Julia said, "You three can get some sleep, and I'll call my contacts at the Pentagon."

"I'll go with you," I said.

"It's really not necessary."

"I want to," I said.

She glanced at me and smiled. "You don't trust me?"

"It's not that," I said. "But they might have questions I could answer for them."

"Okay, fine. Good idea. Excellent idea."

I felt sure that something was wrong. I felt as if I were in a play, and everyone was acting a part. Except I didn't know what the play was. I glanced over at Mae. She was frowning slightly. She must have sensed it, too.

We passed through the airlocks into the residential unit. Here the air felt uncomfortably cold to me; I shivered. We went into the kitchen and Julia reached for the phone. "Let's make that call, Jack," she said.

I went to the refrigerator and got a ginger ale. Mae had an iced tea. Bobby had a beer. We were all thirsty. I noticed a bottle of champagne sitting in the fridge, waiting. I touched it; it was cold. There were six glasses in there, too, being chilled. She'd already planned the party. Julia pushed the speakerphone button. We heard a dial tone. She punched in a number. But the call didn't go through. The line just went dead.

"Huh," she said. "Let's try that again ..."

She dialed a second time. Again, the call failed to go through.

"That's funny. Ricky, I'm not getting an outside line."

"Try one more time," Ricky said.

I sipped my ginger ale and watched them. There was no question that this was all an act, a performance for our benefit. Julia dutifully dialed a third time. I wondered what number she was calling. Or did she know the number for the Pentagon by heart? "Huh," she said. "Nothing."

Ricky picked up the phone, looked at the base, put it down again. "Should be okay," he said, acting puzzled.

"Oh for Christ's sake," I said. "Let me guess. Something has happened and we can't dial out."

"No, no, we can," Ricky said.

"I was just calling a few minutes ago," Julia said. "Just before you got back."

Ricky pushed away from the table. "I'll check the comm lines."

"You do that," I said, glowering.

Julia was staring at me. "Jack," she said, "I'm worried about you."


"You're angry."

"I'm being fucked with."

"I promise you," she said quietly, meeting my eyes. "You're not." Mae got up from the table, saying she was going to take a shower. Bobby wandered into the lounge to play a video game, his usual way to unwind. Soon I heard the sound of machine-gun fire, and the cries of dead bad guys. Julia and I were alone in the kitchen. She leaned over the table toward me. She spoke in a low, earnest voice. "Jack," she said, "I think I owe you an explanation."

"No," I said. "You don't."

"I mean, for my behavior. My decisions these past days."

"It doesn't matter."

"It does to me."

"Maybe later, Julia."

"I need to tell you now. You see, the thing is, I just wanted to save the company, Jack. That's all. The camera failed and we couldn't fix it, we lost our contract, and the company was falling apart. I've never lost a company before. I never had one shot out from underneath me, and I didn't want Xymos to be the first. I was invested, I had a stake, and I guess I had my pride. I wanted to save it. I know I didn't use good judgment. I was desperate. It's nobody else's fault. They all wanted to stop it. I pushed them to go on. It was ... it was my crusade." She shrugged. "And it was all for nothing. The company's going to fold in a matter of days. I've lost it." She leaned closer. "But I don't want to lose you, too. I don't want to lose my family. I don't want to lose us."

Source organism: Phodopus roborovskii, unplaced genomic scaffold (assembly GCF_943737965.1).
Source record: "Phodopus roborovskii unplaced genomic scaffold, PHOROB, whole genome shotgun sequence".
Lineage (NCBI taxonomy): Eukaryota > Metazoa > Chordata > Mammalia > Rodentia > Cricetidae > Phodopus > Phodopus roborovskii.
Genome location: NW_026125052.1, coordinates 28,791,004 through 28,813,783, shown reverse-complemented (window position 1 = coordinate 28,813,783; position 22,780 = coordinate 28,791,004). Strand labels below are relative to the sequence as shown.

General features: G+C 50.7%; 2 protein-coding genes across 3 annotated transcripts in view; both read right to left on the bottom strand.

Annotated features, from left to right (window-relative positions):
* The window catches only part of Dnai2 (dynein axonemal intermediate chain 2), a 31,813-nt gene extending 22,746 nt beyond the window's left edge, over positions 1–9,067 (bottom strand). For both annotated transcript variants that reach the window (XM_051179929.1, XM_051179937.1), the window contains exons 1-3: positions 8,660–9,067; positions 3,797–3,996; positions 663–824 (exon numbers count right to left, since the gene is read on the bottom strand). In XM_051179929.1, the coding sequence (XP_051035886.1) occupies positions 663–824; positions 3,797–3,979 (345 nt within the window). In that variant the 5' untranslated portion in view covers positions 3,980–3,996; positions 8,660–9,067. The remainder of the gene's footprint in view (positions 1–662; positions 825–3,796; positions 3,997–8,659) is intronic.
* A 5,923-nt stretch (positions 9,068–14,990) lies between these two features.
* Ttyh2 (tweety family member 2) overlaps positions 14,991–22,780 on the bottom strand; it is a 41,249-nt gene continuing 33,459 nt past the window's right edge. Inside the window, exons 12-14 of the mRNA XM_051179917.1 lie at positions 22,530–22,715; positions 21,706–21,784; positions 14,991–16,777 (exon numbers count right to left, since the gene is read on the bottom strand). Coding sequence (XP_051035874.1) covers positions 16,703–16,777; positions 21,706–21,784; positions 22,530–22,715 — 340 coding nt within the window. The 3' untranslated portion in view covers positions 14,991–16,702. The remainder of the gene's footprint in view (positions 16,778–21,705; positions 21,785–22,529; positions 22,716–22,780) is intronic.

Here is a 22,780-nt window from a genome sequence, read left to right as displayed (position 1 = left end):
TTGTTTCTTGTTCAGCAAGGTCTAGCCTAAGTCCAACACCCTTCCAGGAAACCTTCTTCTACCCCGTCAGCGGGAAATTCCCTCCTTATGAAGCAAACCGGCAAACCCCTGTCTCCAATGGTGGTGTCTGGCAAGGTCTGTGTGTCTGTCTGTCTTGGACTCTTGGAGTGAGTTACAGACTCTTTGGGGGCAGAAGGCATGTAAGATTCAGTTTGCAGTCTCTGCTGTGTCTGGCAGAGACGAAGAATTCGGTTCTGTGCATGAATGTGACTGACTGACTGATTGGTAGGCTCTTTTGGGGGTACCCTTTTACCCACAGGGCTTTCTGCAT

She dropped her voice lower, and stretched her hand across the table to cover mine. "I want to make amends, Jack. I want to make things right, and get us back on track again." She paused. "I hope you do, too."

I said, "I'm not sure how I feel."

"You're tired."

"Yes. But I'm not sure, anymore."

"You mean, about us?"

I said, "I hate this fucking conversation." And I did. I hated that she would start this when I was exhausted, when I had just gone through an ordeal that nearly got me killed and that was, ultimately, all her doing. I hated that she dismissed her involvement as "bad judgment" when it was considerably worse than that.

"Oh Jack, let's go back to the way we were," she said, and suddenly she leaned the rest of the way across the table and tried to kiss me on the lips. I pulled back, turned my head away. She stared at me, eyes pleading. "Jack, please."

"This is not the time or the place, Julia," I said.

A pause. She didn't know what to say. Finally: "The kids miss you."

"I'm sure they do. I miss them, too."

She burst into tears. "And they don't miss me ..." she sobbed. "They don't even care about me ... about their mother ..." She reached for my hand again. I let her hold it. I tried to take stock of my feelings. I just felt tired, and very uncomfortable. I wanted her to stop crying. "Julia ..."

The intercom clicked. I heard Ricky's voice, amplified. "Hey, guys? We have a problem with the comm lines. You better come here right away."

The comm room consisted of a large closet in one corner of the maintenance room. It was sealed with a heavy security door, with a small tempered glass window set in the upper half. Through this window, I could see all the wiring panels and switch racks for the telecommunications in the lab. I also saw that great chunks of wiring had been yanked out. And slumped in a corner of the closet I saw Charley Davenport. He appeared to be dead. His mouth hung open, his eyes stared into space. His skin was purple-gray. A black buzzing swarm swirled around his head.

"I can't imagine how this happened," Ricky was saying. "He was fast asleep when I checked on him ..."

"When was that?" I said.

"Maybe half an hour ago."

"And the swarm? How'd it get there?"

"I can't imagine," Ricky said. "He must have carried it with him, from outside."

"How?" I said. "He went through all the airlocks."

"I know, but ..."

"But what, Ricky? How's it possible?"